The following is a post by Jason Smith, baseball recruiting expert and senior head recruiting coach at NCSA Athletic Recruiting. Jason is a former coach at the Division I, II and III levels, and he regularly contributes to the blog.
At this point in the recruiting process many seniors are starting to narrow down their college options. Since most Division I baseball programs lock up their scholarship offers in the early signing period, the remaining opportunities are walk-on roster spots.
There are coaching staffs that recruit for and offer their walk-on roster spots, commonly referred to as “recruited” or “preferred” walk-ons. But the walk-on tryout is another way to earn a spot on the roster.
Are you considering attending a Division I college and want to tryout for the team? Keep reading to make sure you fully understand the opportunity and are prepared for the tryout.
How a DI baseball walk-on tryout would impact your place on the team
First, here is the breakdown of a roster at the Division I level.
A Division I baseball roster can hold 35 players in the spring semester; however there can be more than 35 practicing with the team during the fall.
Of those 35 players, only 27 can be on an athletic scholarship. If a coaching staff decides to carry 35 (some carry less) players, then they will have at least 8 walk-on players on the team. Programs that are fully funded have 11.7 scholarships and players on scholarship must receive at least 25 percent.
Here’s a checklist of “must-do” tasks before participating in DI Baseball walk-on tryouts.
- Register with the NCAA Eligibility Center. If a coaching staff is going to seriously consider you at the tryout, then you need to have completed the registration process. It is a big plus if you are a “qualifier” out of high school.
- Complete all the paperwork needed for the university itself and register as a “full-time” student. You must be enrolled “full-time” to participate in the tryout and be on the team.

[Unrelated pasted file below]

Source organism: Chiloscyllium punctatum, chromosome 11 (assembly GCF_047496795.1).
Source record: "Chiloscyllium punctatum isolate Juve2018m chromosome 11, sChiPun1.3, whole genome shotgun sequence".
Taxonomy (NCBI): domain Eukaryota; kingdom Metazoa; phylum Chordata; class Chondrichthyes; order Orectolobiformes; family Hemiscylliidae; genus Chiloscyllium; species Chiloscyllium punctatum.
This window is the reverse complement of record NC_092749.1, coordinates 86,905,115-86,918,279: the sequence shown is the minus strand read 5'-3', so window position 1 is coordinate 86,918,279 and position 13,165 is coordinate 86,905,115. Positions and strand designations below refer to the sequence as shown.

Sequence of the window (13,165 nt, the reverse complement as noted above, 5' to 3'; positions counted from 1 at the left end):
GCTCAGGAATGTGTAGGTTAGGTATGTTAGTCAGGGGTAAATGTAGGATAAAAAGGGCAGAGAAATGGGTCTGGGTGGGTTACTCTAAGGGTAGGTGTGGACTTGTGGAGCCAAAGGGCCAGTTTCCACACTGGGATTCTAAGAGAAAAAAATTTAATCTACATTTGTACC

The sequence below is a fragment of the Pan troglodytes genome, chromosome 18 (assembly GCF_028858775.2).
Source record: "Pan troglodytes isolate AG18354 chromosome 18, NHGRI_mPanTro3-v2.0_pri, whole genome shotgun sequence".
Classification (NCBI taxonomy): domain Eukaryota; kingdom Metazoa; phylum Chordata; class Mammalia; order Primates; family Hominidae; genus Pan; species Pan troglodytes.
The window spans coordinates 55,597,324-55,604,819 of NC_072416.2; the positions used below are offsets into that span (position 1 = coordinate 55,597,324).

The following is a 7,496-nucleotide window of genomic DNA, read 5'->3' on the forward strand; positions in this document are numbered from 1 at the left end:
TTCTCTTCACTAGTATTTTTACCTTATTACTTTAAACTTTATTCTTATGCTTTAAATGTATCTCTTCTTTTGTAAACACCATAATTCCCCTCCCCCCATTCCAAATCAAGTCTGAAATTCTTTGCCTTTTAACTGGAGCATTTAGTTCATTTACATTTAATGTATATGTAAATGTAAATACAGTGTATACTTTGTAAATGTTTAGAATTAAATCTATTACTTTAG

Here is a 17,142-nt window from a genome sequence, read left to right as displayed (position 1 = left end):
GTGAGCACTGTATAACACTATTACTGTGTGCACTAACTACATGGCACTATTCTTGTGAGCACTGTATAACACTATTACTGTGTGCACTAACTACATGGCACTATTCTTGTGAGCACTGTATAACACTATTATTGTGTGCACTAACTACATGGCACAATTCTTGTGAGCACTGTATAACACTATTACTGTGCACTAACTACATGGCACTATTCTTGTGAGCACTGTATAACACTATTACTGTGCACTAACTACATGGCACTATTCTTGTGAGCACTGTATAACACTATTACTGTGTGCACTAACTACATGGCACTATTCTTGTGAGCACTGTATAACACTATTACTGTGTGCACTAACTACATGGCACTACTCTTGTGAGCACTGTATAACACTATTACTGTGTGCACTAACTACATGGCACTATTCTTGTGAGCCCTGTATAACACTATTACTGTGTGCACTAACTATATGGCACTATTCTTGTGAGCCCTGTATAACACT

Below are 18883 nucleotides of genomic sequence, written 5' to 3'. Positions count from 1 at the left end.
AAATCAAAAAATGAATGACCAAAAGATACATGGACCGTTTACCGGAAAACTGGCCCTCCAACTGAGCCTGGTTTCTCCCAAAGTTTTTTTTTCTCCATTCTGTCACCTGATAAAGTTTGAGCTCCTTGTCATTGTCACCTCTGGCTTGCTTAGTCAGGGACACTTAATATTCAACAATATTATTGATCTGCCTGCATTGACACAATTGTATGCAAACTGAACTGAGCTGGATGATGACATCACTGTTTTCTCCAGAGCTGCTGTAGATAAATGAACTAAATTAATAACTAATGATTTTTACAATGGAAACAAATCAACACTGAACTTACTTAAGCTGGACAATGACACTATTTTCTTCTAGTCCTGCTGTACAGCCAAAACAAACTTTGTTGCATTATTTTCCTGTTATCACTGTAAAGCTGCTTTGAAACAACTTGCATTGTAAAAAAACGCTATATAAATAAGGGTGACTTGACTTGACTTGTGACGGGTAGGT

- Get an updated physical during the summer before you get on campus. Make sure it is completed at least 6 months prior to the tryout date. Most tryout dates are early in the fall semester, so get it done in the summer months.
- Call the baseball office in July to find out the details of the tryout. There will be paperwork you need to fill out prior to the tryout. Ask if it can be emailed or mailed to you, or if you need to pick it up when you get on campus. Complete this paperwork as soon as possible and return it to the baseball office.
Here are steps to stand out from your competition during DI baseball walk-on tryouts
- Once you decide to attend the college, email the coaching staff to inform them of your decision. If you haven’t already, then complete their recruiting questionnaire (typically found on the college’s athletic website). Tell them you plan on attending the walk-on tryout in the fall.
- Send monthly update emails throughout your spring and summer seasons to update them on your successes.
- Create a new skills video in the summer months and send it directly to the coaching staff for review.
- Ask your high school and/or travel team coach to contact the staff on your behalf.
- Keep working hard to develop your strength, speed, and overall skills on the diamond. You may only have one shot to make an impression on the coaching staff.
- Once you get on campus, stop by the baseball office to introduce yourself to the coaching staff. This can happen when you go to pick up the paperwork for the tryout. Call before you head over to make sure at least one coach is in the office.
- Be prepared for the tryout! Dress like a baseball player (baseball pants, belt, cleats, high school or travel jersey and hat). Bring your own gear (glove, bat, catching gear if you are a catcher, etc.). Arrive early. Hustle and give your best effort.
- At the end of the tryout, shake all of the coaches’ hands, look them each in the eye and say, “Thank you for the opportunity.”
Don’t get discouraged if you don’t get a roster spot.
It is tough to make a Division I roster through the walk-on tryouts. However, you owe it to yourself to give it a shot.
If you do not make the team, then ask the coaches if they have a need for a student manager.
Athletic departments can offer scholarships to student managers. It can be a great way cut down the cost of attending the college, be a part of the program and build up your resume while in college.
Contact the club team or intramural office to find out if there are other options for playing baseball on campus. You can always tryout the following fall. But you will want to stay active and motivated to have a chance in the future.
Want to discuss your personal baseball recruiting journey with recruiting experts like Jason Smith? The best way to get started is with a recruiting profile.